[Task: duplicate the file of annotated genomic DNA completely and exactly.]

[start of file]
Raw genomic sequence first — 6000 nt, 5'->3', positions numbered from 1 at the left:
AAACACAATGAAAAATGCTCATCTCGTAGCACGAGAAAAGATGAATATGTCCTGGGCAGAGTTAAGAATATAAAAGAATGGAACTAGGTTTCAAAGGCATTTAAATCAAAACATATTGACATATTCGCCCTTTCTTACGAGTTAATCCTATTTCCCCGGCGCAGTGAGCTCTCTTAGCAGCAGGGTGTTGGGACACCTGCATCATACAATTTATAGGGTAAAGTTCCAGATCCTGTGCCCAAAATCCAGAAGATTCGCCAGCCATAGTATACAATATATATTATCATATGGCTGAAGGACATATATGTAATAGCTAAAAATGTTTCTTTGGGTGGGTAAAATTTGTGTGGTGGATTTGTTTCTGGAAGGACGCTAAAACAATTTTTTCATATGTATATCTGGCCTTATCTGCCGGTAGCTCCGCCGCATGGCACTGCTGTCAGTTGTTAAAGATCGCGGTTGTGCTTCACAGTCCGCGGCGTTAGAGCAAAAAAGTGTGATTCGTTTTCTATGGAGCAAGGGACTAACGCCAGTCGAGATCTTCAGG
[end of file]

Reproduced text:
Raw genomic sequence first — 6000 nt, 5'->3', positions numbered from 1 at the left:
AAACACAATGAAAAATGCTCATCTCGTAGCACGAGAAAAGATGAATATGTCCTGGGCAGAGTTAAGAATATAAAAGAATGGAACTAGGTTTCAAAGGCATTTAAATCAAAACATATTGACATATTCGCCCTTTCTTACGAGTTAATCCTATTTCCCCGGCGCAGTGAGCTCTCTTAGCAGCAGGGTGTTGGGACACCTGCATCATACAATTTATAGGGTAAAGTTCCAGATCCTGTGCCCAAAATCCAGAAGATTCGCCAGCCATAGTATACAATATATATTATCATATGGCTGAAGGACATATATGTAATAGCTAAAAATGTTTCTTTGGGTGGGTAAAATTTGTGTGGTGGATTTGTTTCTGGAAGGACGCTAAAACAATTTTTTCATATGTATATCTGGCCTTATCTGCCGGTAGCTCCGCCGCATGGCACTGCTGTCAGTTGTTAAAGATCGCGGTTGTGCTTCACAGTCCGCGGCGTTAGAGCAAAAAAGTGTGATTCGTTTTCTATGGAGCAAGGGACTAACGCCAGTCGAGATCTTCAGG